The market for organic foods in Europe is growing at a steady pace (Hamm et al., 2004; Willer and Yussefi, 2006; Hughner et al., 2007; Figure 1). In Europe, Germany is the largest market for organics, followed by France, the United Kingdom, and Italy (Figure 2).
Increasingly, consumers are deciding in favor of organic produce because they believe it is naturally produced (e.g., minimally processed), safe, and healthy and that it contributes to a form of production that is sustainable for the environment and society (Torjusen et al., 2004; Siderer et al., 2005; Midmore et al., 2006). These consumer expectations can be divided into two elements: “process-quality,” which considers the way a product is produced and processed and how it affects the environment, and “product quality,” which consists of measurable properties of the food itself (Alföldi et al., 1998; Woodward and Meier-Ploeger,1999; Schmid et al., 2006). While it is not disputed that the production process of organic foodstuffs meets process-oriented quality expectations (Kretzschmar et al., 2007), product-oriented quality claims of organic food are under discussion (Alföldi et al., 1998; Siderer et al., 2005; Dangour et al., 2009a, b; Lairon, 2009).
Organic food and its process- and product-related aspects are described in the guidelines of the International Federation of Organic Agricultural Movements (IFOAM, 2006) and in the European regulation on organic production and labeling of organic products (European Commission No. 834/2007). The European Commission (EC) regulations on organic production focus on practical agronomy but are very limited in relation to processing. Only limited food additives or processing agents are allowed but no recommendations for processing techniques are given. In the developing organic market, more and more products have become complex, multi-step processed products. They are the so-called convenience products like deep-frozen pizza or ready-to-eat items such as breakfast cereal and soup. In the organic movement, it is supposed that the impact of intensive processing, which is involved in the production of the aforementioned foodstuffs, might threaten product quality (Woodward and Meier- Ploeger, 1999). The gap between consumer expectations and how regulations may fulfill them underlines the importance of this topic (Beck et al., 2006; Schmid et al., 2006; Niggli and Leifert, 2007).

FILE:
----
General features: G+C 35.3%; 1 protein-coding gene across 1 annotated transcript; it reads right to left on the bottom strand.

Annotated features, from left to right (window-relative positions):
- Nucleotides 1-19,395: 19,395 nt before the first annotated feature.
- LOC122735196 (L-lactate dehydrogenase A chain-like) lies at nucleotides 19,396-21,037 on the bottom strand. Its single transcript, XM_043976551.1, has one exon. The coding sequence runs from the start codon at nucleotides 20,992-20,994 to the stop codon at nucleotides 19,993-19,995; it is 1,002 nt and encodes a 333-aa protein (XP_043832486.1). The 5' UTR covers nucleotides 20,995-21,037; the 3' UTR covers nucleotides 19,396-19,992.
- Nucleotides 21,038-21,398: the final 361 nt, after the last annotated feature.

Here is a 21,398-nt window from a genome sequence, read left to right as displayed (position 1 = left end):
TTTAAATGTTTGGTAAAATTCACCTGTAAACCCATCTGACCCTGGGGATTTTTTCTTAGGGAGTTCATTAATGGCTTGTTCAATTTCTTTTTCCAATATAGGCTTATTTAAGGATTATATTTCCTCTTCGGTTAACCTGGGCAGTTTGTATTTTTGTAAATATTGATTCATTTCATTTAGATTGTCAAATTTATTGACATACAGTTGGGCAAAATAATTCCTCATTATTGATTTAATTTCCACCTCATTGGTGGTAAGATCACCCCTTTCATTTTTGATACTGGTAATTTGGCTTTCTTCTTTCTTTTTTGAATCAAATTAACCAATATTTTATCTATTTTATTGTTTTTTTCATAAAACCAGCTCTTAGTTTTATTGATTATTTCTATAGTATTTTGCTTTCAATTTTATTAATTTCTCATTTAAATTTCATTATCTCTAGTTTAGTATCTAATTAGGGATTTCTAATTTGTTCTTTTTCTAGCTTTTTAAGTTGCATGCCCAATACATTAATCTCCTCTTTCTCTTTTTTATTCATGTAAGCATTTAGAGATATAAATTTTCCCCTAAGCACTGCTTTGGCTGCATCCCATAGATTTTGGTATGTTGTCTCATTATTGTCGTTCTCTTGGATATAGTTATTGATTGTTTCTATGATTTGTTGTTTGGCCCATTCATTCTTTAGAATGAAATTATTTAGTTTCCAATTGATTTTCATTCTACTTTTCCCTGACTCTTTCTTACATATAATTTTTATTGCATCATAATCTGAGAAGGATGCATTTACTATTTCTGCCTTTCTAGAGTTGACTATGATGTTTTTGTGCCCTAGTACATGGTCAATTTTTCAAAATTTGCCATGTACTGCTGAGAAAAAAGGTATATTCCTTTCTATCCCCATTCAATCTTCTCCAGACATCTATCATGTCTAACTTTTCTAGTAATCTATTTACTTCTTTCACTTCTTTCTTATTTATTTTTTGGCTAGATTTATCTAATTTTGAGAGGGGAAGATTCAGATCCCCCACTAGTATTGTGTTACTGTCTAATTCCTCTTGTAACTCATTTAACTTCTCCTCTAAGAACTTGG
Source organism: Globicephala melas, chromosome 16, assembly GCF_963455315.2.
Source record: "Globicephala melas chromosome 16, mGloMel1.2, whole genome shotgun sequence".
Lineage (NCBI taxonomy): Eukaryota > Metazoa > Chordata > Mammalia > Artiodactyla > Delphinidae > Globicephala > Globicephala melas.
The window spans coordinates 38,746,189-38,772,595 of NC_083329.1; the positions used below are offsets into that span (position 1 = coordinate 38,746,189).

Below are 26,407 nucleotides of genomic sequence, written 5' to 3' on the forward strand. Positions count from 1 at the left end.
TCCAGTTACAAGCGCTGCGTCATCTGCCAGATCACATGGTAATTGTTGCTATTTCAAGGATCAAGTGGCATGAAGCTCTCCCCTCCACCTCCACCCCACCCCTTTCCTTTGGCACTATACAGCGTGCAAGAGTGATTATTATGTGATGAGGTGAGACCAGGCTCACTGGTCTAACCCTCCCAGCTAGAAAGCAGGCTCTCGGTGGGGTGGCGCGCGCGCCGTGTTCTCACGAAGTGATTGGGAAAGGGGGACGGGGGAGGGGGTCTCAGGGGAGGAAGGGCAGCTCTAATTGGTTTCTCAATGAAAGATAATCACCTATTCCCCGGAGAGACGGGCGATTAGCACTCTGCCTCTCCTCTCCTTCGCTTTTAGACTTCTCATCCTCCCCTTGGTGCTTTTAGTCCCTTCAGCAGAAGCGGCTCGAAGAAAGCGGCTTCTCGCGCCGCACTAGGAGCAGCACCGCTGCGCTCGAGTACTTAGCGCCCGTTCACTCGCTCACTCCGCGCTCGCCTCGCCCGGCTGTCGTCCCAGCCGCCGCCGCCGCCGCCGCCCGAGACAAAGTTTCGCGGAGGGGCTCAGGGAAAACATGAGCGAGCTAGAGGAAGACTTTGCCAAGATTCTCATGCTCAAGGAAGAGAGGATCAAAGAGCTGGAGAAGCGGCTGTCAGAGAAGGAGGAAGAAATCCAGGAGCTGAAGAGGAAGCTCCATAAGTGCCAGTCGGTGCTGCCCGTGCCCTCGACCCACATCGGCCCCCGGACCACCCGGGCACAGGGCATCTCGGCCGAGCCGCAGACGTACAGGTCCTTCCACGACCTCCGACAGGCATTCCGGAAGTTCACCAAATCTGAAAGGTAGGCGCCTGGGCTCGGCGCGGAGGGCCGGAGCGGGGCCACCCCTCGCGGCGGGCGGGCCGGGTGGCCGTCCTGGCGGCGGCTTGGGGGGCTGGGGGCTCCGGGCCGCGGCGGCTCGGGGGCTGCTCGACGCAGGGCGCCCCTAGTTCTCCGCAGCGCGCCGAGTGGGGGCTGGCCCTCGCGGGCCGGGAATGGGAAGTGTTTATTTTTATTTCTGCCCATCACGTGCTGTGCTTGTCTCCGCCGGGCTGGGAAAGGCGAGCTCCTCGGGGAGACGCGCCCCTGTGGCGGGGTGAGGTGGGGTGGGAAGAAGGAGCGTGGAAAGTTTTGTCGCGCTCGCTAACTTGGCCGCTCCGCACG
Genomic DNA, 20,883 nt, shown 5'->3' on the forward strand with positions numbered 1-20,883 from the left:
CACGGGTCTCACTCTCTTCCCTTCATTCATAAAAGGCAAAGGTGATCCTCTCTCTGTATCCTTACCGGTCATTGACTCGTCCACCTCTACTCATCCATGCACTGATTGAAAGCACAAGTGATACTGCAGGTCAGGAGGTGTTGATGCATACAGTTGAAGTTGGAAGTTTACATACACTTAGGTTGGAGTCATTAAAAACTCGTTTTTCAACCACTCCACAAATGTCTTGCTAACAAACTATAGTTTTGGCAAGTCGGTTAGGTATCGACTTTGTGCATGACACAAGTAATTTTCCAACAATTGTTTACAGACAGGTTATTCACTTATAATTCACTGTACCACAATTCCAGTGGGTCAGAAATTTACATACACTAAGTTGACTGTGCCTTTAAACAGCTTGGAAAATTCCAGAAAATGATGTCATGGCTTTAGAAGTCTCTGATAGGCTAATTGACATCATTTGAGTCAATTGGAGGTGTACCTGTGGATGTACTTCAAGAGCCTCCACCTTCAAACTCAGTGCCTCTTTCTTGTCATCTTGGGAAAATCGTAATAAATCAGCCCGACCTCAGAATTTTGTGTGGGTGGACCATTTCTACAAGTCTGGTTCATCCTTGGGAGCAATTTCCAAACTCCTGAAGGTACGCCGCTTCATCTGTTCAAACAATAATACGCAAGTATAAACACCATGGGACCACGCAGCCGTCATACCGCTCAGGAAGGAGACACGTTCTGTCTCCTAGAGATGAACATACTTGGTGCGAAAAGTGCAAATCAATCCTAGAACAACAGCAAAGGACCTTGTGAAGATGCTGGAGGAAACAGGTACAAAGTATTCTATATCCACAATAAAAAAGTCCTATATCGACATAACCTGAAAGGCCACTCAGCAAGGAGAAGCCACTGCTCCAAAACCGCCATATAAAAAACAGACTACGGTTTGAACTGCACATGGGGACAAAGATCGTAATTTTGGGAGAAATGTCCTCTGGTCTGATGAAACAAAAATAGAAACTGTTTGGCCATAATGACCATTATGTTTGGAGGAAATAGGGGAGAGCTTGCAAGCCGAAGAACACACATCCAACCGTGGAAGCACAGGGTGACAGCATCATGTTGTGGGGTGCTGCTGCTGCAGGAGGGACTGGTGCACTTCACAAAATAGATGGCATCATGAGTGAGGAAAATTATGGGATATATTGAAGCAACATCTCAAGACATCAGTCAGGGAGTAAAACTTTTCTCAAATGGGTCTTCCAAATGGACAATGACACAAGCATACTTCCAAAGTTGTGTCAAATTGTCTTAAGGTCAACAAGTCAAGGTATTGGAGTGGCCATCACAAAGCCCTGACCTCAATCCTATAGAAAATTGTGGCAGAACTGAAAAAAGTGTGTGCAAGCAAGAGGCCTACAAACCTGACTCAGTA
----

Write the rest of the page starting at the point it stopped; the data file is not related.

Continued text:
If consumers are supposed to pay for a “plus” in organic product quality, it is a challenge to first define and second to prove this “plus.” With this article, it is our aim to identify potential food claims, to verify whether they can be guaranteed by the EC organic regulation, and to discuss possible criteria for testing their evidence. A second aim is to identify research needs in organic food quality.
Organic Food Quality Definitions
We focus first on the impact of organic production on organic food product quality; process-related quality will be examined when research on farm management is discussed. Further, our focus is on nutrient content and not on the content of undesired substances, e.g., residues or mycotoxins. A wide range of original papers, review articles, and research studies document that the system of farm management and food production (regulated in the EC No. 834/2007) results in a high level of biodiversity (McNeely and Scherr, 2001; Lakner, 2004), the preservation of natural resources (Köpke et al., 2005), and the application of high animal welfare standards (Rymer et al., 2006).